Adventures in Stationery: A Journey Through Your Pencil Case, by James Ward
I received my pre-ordered copy yesterday, the day this book was released.
The book lives up to my expectations. It truly epitomizes “Celebrate the Ordinary,” the motto of our Dull Men’s Club.
I’ve enjoyed stationery stores for many years. I love to wander around looking at what’s new in office products as well as the tried-and-true that are still on the shelves. I always leave with more stuff than anticipated.
So it’s no surprise that Adventures in Stationery, with its fascinating history, background, and the author’s personal experiences about products I’ve long admired, is a page-turner.
So far I’ve learned:
• It’s unclear who invented the paper clip.
• Before Joseph Priestly invented the rubber eraser in 1770, errors made by pencils were removed with stale bread.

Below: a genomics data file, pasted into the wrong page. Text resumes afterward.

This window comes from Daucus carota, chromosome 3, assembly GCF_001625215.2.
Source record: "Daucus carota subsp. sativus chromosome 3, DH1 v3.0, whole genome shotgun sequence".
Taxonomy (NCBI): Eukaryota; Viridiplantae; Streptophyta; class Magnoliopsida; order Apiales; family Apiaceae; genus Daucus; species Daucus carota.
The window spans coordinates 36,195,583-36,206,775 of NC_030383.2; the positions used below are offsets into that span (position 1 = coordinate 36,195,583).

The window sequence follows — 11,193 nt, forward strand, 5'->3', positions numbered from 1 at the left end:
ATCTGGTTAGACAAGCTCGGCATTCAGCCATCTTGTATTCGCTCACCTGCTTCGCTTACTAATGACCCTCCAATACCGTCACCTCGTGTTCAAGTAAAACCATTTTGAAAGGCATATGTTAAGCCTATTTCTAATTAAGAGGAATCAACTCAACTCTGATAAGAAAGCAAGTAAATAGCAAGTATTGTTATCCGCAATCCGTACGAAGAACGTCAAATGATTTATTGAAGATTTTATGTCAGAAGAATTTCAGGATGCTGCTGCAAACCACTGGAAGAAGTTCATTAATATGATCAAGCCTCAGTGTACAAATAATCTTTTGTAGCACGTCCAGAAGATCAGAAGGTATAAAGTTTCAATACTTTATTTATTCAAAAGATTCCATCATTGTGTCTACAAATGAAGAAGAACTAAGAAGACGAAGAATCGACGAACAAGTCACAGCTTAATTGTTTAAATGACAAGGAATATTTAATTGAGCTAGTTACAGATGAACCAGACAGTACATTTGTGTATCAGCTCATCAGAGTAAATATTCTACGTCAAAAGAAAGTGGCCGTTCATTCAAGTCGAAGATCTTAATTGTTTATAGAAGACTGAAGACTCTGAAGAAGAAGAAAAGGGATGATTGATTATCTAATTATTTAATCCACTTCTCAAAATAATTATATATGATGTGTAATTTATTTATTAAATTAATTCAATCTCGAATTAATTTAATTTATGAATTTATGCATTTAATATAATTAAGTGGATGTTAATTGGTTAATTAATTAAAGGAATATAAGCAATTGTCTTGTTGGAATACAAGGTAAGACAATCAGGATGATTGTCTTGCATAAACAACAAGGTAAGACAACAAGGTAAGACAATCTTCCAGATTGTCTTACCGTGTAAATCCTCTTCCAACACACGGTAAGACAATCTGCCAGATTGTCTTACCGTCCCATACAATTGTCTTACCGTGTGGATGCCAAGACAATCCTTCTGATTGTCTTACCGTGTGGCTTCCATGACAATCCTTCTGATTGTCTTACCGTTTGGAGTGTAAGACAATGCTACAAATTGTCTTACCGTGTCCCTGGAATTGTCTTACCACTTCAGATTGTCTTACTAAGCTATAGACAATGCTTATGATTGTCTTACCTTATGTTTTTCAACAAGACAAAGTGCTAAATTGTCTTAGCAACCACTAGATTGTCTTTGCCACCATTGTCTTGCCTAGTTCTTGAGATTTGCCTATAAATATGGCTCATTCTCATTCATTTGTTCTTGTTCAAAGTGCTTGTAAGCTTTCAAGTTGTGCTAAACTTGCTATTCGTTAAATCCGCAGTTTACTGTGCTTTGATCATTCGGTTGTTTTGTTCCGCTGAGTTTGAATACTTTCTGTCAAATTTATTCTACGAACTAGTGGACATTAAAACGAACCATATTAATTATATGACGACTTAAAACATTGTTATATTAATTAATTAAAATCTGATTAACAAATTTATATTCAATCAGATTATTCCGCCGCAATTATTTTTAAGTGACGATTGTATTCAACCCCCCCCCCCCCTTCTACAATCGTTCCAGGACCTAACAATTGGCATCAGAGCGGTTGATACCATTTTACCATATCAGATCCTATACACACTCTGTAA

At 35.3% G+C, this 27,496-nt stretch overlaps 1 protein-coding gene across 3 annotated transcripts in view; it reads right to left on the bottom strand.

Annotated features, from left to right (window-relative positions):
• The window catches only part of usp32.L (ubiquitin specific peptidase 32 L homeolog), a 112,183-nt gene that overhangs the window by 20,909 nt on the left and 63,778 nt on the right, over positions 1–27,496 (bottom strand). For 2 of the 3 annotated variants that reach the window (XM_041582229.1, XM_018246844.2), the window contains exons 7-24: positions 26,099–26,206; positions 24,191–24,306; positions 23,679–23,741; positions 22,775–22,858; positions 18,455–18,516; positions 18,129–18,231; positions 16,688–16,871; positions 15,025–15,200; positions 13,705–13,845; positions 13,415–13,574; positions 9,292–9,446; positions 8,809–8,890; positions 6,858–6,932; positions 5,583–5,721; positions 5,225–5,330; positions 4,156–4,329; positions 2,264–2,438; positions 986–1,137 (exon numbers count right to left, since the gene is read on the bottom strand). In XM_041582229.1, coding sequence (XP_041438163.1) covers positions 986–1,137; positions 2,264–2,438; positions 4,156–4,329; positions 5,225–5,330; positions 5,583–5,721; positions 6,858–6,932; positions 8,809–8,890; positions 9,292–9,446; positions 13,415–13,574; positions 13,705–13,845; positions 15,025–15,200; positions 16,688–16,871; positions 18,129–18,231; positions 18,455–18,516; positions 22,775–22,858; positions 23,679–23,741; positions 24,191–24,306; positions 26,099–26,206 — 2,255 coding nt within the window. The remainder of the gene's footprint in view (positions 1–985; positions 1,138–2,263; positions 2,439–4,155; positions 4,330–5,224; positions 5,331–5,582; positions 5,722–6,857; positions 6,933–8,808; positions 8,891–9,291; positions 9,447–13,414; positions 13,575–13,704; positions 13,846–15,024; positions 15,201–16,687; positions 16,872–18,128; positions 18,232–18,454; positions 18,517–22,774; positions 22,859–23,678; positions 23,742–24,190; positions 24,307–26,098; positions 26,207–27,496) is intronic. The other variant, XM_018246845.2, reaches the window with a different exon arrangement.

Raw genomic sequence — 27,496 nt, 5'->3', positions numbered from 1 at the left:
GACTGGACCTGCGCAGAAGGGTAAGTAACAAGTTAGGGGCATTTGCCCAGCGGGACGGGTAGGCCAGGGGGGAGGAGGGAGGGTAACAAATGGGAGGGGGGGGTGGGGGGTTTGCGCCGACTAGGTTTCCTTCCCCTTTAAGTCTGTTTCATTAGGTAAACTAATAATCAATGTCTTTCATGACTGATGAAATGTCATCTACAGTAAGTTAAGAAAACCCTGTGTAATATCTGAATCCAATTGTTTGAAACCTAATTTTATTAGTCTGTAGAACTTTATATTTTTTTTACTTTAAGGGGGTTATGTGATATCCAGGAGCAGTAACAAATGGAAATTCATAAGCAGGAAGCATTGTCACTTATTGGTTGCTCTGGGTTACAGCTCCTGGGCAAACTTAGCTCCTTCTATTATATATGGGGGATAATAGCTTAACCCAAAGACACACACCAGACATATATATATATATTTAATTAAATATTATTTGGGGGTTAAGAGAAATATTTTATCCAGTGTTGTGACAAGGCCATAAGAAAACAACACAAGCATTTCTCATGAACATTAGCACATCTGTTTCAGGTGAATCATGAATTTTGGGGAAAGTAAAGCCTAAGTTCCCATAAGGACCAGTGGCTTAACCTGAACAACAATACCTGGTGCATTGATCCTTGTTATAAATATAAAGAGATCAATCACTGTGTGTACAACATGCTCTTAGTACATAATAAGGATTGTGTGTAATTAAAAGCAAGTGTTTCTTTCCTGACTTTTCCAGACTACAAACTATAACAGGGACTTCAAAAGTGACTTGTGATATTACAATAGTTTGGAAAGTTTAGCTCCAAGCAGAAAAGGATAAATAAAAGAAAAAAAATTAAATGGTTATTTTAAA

• The words “pencil” and “penis” are derived from the same latin word, “penicillin,” which was an artists’s brush.
The book ends with “The pen is not dead. Long live the pen.” You don’t need a “good signal” to write with a pen, a pen does not required a charger, a pen does not crash — losing all your work.
On August 30 we blogged about the upcoming release of the book “Fascinated with stationery, especially staplers.”
12 September 2014